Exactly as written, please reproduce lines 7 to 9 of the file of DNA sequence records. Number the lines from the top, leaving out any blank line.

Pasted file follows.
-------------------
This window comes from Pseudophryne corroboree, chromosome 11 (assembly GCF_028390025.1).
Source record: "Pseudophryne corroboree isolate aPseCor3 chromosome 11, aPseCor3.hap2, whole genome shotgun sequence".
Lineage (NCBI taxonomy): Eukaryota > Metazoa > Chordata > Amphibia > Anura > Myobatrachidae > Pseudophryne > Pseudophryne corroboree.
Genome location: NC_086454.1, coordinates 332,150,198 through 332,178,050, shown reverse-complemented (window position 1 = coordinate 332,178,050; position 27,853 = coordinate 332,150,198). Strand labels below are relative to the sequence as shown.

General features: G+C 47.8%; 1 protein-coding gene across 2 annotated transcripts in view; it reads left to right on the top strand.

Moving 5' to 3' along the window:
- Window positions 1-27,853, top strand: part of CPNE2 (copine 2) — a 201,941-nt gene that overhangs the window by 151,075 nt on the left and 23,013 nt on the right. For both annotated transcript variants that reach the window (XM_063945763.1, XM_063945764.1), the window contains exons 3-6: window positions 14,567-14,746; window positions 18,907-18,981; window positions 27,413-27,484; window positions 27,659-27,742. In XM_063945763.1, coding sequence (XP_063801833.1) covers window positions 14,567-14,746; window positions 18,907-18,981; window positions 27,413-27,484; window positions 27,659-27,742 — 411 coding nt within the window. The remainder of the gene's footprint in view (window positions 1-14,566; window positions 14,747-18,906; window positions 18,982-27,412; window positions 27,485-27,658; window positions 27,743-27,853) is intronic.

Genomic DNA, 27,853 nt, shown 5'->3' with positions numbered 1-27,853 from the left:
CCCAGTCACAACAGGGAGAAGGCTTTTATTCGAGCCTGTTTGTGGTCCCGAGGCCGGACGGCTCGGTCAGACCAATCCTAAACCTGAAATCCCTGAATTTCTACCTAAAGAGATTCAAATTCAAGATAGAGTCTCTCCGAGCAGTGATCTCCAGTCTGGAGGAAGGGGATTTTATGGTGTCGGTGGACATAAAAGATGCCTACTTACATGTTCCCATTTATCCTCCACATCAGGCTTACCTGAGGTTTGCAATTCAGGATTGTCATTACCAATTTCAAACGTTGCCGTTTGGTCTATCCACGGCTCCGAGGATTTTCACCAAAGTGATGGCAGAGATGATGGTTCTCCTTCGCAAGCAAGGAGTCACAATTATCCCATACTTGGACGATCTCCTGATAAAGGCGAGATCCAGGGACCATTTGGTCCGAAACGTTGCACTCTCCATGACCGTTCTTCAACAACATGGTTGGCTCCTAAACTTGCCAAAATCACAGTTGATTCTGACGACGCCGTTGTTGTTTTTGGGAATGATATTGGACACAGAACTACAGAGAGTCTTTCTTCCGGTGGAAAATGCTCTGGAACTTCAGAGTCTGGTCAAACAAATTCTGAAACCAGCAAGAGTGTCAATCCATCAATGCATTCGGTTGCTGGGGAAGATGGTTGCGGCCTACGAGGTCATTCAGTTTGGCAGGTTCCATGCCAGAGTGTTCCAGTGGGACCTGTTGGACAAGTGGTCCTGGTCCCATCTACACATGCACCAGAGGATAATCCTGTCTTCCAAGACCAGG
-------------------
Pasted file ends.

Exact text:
- Window positions 1-27,853, top strand: part of CPNE2 (copine 2) — a 201,941-nt gene that overhangs the window by 151,075 nt on the left and 23,013 nt on the right. For both annotated transcript variants that reach the window (XM_063945763.1, XM_063945764.1), the window contains exons 3-6: window positions 14,567-14,746; window positions 18,907-18,981; window positions 27,413-27,484; window positions 27,659-27,742. In XM_063945763.1, coding sequence (XP_063801833.1) covers window positions 14,567-14,746; window positions 18,907-18,981; window positions 27,413-27,484; window positions 27,659-27,742 — 411 coding nt within the window. The remainder of the gene's footprint in view (window positions 1-14,566; window positions 14,747-18,906; window positions 18,982-27,412; window positions 27,485-27,658; window positions 27,743-27,853) is intronic.

Genomic DNA, 27,853 nt, shown 5'->3' with positions numbered 1-27,853 from the left:
CCCAGTCACAACAGGGAGAAGGCTTTTATTCGAGCCTGTTTGTGGTCCCGAGGCCGGACGGCTCGGTCAGACCAATCCTAAACCTGAAATCCCTGAATTTCTACCTAAAGAGATTCAAATTCAAGATAGAGTCTCTCCGAGCAGTGATCTCCAGTCTGGAGGAAGGGGATTTTATGGTGTCGGTGGACATAAAAGATGCCTACTTACATGTTCCCATTTATCCTCCACATCAGGCTTACCTGAGGTTTGCAATTCAGGATTGTCATTACCAATTTCAAACGTTGCCGTTTGGTCTATCCACGGCTCCGAGGATTTTCACCAAAGTGATGGCAGAGATGATGGTTCTCCTTCGCAAGCAAGGAGTCACAATTATCCCATACTTGGACGATCTCCTGATAAAGGCGAGATCCAGGGACCATTTGGTCCGAAACGTTGCACTCTCCATGACCGTTCTTCAACAACATGGTTGGCTCCTAAACTTGCCAAAATCACAGTTGATTCTGACGACGCCGTTGTTGTTTTTGGGAATGATATTGGACACAGAACTACAGAGAGTCTTTCTTCCGGTGGAAAATGCTCTGGAACTTCAGAGTCTGGTCAAACAAATTCTGAAACCAGCAAGAGTGTCAATCCATCAATGCATTCGGTTGCTGGGGAAGATGGTTGCGGCCTACGAGGTCATTCAGTTTGGCAGGTTCCATGCCAGAGTGTTCCAGTGGGACCTGTTGGACAAGTGGTCCTGGTCCCATCTACACATGCACCAGAGGATAATCCTGTCTTCCAAGACCAGG